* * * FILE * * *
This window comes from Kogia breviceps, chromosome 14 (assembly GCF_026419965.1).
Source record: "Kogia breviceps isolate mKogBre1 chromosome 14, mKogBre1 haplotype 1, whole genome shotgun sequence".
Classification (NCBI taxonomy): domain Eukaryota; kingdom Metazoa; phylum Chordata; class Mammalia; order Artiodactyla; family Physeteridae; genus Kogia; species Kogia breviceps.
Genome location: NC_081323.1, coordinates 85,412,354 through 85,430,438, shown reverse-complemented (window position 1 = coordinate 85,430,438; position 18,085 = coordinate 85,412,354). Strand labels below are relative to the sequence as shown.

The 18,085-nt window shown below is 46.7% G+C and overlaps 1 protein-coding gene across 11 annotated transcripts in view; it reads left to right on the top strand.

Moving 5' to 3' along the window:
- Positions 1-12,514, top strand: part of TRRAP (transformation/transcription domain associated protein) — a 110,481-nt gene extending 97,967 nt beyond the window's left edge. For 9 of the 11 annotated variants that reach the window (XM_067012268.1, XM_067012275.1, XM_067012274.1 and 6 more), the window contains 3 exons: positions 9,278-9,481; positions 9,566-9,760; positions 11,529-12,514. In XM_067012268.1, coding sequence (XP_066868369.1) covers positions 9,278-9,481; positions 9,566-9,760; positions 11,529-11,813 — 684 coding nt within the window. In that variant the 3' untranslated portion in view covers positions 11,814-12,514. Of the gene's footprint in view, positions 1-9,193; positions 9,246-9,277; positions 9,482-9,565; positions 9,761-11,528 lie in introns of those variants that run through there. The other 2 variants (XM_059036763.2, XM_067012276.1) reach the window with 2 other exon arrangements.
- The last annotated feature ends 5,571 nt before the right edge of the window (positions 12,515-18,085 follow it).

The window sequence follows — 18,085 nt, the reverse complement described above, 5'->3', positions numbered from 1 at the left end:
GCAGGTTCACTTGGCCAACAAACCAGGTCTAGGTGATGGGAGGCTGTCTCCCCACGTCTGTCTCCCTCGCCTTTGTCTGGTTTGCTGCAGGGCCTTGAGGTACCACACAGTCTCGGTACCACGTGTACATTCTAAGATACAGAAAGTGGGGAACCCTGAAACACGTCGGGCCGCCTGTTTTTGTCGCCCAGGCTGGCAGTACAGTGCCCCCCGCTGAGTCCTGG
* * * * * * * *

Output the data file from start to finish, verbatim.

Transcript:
This window comes from Kogia breviceps, chromosome 14 (assembly GCF_026419965.1).
Source record: "Kogia breviceps isolate mKogBre1 chromosome 14, mKogBre1 haplotype 1, whole genome shotgun sequence".
Classification (NCBI taxonomy): domain Eukaryota; kingdom Metazoa; phylum Chordata; class Mammalia; order Artiodactyla; family Physeteridae; genus Kogia; species Kogia breviceps.
Genome location: NC_081323.1, coordinates 85,412,354 through 85,430,438, shown reverse-complemented (window position 1 = coordinate 85,430,438; position 18,085 = coordinate 85,412,354). Strand labels below are relative to the sequence as shown.

The 18,085-nt window shown below is 46.7% G+C and overlaps 1 protein-coding gene across 11 annotated transcripts in view; it reads left to right on the top strand.

Moving 5' to 3' along the window:
- Positions 1-12,514, top strand: part of TRRAP (transformation/transcription domain associated protein) — a 110,481-nt gene extending 97,967 nt beyond the window's left edge. For 9 of the 11 annotated variants that reach the window (XM_067012268.1, XM_067012275.1, XM_067012274.1 and 6 more), the window contains 3 exons: positions 9,278-9,481; positions 9,566-9,760; positions 11,529-12,514. In XM_067012268.1, coding sequence (XP_066868369.1) covers positions 9,278-9,481; positions 9,566-9,760; positions 11,529-11,813 — 684 coding nt within the window. In that variant the 3' untranslated portion in view covers positions 11,814-12,514. Of the gene's footprint in view, positions 1-9,193; positions 9,246-9,277; positions 9,482-9,565; positions 9,761-11,528 lie in introns of those variants that run through there. The other 2 variants (XM_059036763.2, XM_067012276.1) reach the window with 2 other exon arrangements.
- The last annotated feature ends 5,571 nt before the right edge of the window (positions 12,515-18,085 follow it).

The window sequence follows — 18,085 nt, the reverse complement described above, 5'->3', positions numbered from 1 at the left end:
GCAGGTTCACTTGGCCAACAAACCAGGTCTAGGTGATGGGAGGCTGTCTCCCCACGTCTGTCTCCCTCGCCTTTGTCTGGTTTGCTGCAGGGCCTTGAGGTACCACACAGTCTCGGTACCACGTGTACATTCTAAGATACAGAAAGTGGGGAACCCTGAAACACGTCGGGCCGCCTGTTTTTGTCGCCCAGGCTGGCAGTACAGTGCCCCCCGCTGAGTCCTGG